Streptococcal Invasive Disease - Group B, 2005
Three hundred thirty-four cases of group B streptococcal invasive disease (6.5 per 100,000 population), including 22 deaths, were reported in 2005. These cases were those in which group B Streptococcus (GBS) was isolated from a normally sterile site; seven cases of miscarriage or stillbirth in which GBS was cultured from the placenta were also reported.
Overall, 142 (43%) cases presented with bacteremia without another focus of infection. The other most common types of infection were cellulitis (17%), arthritis (9%), pneumonia (7%), osteomyelitis (7%), and meningitis (4%). The majority (75%) of cases had GBS isolated from blood only. Fifty-seven percent of cases occurred among residents of the Twin Cities metropolitan area. Thirty-two (10%) case-patients were infants less than 1 year of age, and 163 (49%) were 60 years of age or older.
Forty-four cases of infant (early-onset or late-onset) or maternal GBS disease were reported, compared to 57 cases in 2004. Fifteen infants developed invasive disease within 6 days following birth (0.21 cases per 1,000 live births), and 17 infants became ill at 7 to 89 days of age. Seven stillbirths or spontaneous abortions were associated with 12 maternal invasive GBS infections.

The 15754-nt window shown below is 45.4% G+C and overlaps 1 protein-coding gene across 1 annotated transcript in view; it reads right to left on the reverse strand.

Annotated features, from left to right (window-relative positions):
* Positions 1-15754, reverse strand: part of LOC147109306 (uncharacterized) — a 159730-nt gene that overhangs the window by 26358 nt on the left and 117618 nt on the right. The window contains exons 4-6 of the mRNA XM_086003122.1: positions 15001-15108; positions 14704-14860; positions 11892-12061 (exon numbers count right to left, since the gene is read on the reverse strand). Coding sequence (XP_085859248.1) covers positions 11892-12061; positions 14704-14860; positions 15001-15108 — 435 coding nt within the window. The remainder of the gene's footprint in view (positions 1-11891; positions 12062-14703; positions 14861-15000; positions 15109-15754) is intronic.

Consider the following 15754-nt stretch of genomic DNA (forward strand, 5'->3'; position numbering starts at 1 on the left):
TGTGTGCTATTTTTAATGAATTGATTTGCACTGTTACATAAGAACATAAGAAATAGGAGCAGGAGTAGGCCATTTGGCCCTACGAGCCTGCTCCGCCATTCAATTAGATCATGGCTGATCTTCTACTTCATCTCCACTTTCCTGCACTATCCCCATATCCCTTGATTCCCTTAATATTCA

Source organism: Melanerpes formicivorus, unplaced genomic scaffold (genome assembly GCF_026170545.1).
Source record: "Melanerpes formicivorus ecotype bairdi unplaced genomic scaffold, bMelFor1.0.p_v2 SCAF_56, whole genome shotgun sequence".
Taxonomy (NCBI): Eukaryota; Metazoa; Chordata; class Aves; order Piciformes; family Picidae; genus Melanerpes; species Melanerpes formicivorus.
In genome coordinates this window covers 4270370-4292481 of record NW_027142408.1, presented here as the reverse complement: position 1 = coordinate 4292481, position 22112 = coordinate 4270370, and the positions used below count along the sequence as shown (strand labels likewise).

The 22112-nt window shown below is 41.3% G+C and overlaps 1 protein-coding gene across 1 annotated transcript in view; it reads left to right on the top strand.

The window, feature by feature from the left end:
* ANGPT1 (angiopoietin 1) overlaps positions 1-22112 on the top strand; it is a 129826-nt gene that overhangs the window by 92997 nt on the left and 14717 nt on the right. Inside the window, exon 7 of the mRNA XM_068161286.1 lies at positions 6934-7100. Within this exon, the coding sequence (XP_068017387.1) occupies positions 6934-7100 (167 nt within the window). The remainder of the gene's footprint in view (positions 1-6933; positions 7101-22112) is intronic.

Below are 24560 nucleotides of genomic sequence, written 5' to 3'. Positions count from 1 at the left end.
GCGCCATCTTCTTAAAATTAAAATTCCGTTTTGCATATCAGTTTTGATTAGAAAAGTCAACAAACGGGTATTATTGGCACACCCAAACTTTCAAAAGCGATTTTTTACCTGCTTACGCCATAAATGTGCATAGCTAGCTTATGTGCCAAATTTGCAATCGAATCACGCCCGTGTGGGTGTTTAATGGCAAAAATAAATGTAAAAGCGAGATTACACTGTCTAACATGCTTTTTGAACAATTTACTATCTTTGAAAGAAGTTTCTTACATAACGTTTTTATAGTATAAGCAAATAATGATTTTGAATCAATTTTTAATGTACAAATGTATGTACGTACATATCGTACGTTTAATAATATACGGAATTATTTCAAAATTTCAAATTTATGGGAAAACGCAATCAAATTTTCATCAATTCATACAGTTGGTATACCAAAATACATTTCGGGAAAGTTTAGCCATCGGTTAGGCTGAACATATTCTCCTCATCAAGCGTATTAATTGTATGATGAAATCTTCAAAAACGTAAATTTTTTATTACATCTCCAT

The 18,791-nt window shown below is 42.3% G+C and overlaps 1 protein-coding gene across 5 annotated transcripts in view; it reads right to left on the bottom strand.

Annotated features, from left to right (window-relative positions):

From 1997 to 2005, there were 230 early-onset disease cases reported, and 12 infants died. Forty-five infants were born at less than 37 weeks’ gestation and accounted for 20% of early-onset cases. Bacteremia without another focus of infection (78%) was the most common type of infection in these early-onset cases, followed by pneumonia (13%) and meningitis (7%).
The Prevention of Perinatal Group B Streptococcal Disease, Revised Guidelines from CDC published in August 2002 include the following key changes: the recommendation for universal prenatal screening of all pregnant women at 35 to 37’ weeks gestation and updated prophylaxis regimens for women with penicillin allergies. In light of these revised guidelines, MDH reviewed the maternal charts for all 15 early-onset cases reported during 2005. Overall, 11 (73%) of 15 women who delivered GBS-positive infants underwent prenatal screening for GBS. Of these, three (27%) women were positive and eight (73%) women were negative. Among the four women who did not receive prenatal screening for GBS, one (25%) was screened upon admission to the hospital and prior to delivery of her infant. Among the 15 women of infants with invasive GBS disease, four (27%) received intrapartum antimicrobial prophylaxis (IAP). One of the three women with a positive GBS screening result received IAP. MDH continues to follow the incidence of GBS disease among infants, screening for GBS among pregnant women, and the use of IAP for GBS-positive pregnant women during labor and delivery.
Note: For up to date information see: Group B Streptococcus (GBS)